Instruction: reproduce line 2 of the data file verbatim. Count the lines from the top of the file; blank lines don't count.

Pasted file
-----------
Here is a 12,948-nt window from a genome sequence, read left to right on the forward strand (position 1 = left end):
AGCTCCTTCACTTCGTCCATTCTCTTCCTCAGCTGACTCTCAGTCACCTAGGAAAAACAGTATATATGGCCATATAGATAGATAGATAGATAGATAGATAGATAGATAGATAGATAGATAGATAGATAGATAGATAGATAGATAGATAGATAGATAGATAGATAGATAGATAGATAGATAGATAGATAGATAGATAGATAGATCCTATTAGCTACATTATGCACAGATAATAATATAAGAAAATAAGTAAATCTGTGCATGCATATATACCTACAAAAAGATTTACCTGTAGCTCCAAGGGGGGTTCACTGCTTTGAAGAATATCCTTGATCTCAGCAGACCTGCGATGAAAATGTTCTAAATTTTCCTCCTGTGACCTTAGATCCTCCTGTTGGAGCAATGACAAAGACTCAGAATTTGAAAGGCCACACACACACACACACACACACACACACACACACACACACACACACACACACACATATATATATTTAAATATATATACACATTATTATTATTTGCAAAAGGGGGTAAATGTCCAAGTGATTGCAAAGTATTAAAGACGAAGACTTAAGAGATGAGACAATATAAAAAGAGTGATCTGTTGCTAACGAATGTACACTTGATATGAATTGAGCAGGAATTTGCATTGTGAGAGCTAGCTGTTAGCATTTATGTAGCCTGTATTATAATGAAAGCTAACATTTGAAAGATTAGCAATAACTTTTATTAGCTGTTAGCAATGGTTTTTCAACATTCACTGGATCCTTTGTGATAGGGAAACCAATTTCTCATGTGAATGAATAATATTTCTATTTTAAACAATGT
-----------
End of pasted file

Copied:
AGCTCCTTCACTTCGTCCATTCTCTTCCTCAGCTGACTCTCAGTCACCTAGGAAAAACAGTATATATGGCCATATAGATAGATAGATAGATAGATAGATAGATAGATAGATAGATAGATAGATAGATAGATAGATAGATAGATAGATAGATAGATAGATAGATAGATAGATAGATAGATAGATAGATAGATAGATAGATAGATCCTATTAGCTACATTATGCACAGATAATAATATAAGAAAATAAGTAAATCTGTGCATGCATATATACCTACAAAAAGATTTACCTGTAGCTCCAAGGGGGGTTCACTGCTTTGAAGAATATCCTTGATCTCAGCAGACCTGCGATGAAAATGTTCTAAATTTTCCTCCTGTGACCTTAGATCCTCCTGTTGGAGCAATGACAAAGACTCAGAATTTGAAAGGCCACACACACACACACACACACACACACACACACACACACACACACACACACACACATATATATATTTAAATATATATACACATTATTATTATTTGCAAAAGGGGGTAAATGTCCAAGTGATTGCAAAGTATTAAAGACGAAGACTTAAGAGATGAGACAATATAAAAAGAGTGATCTGTTGCTAACGAATGTACACTTGATATGAATTGAGCAGGAATTTGCATTGTGAGAGCTAGCTGTTAGCATTTATGTAGCCTGTATTATAATGAAAGCTAACATTTGAAAGATTAGCAATAACTTTTATTAGCTGTTAGCAATGGTTTTTCAACATTCACTGGATCCTTTGTGATAGGGAAACCAATTTCTCATGTGAATGAATAATATTTCTATTTTAAACAATGT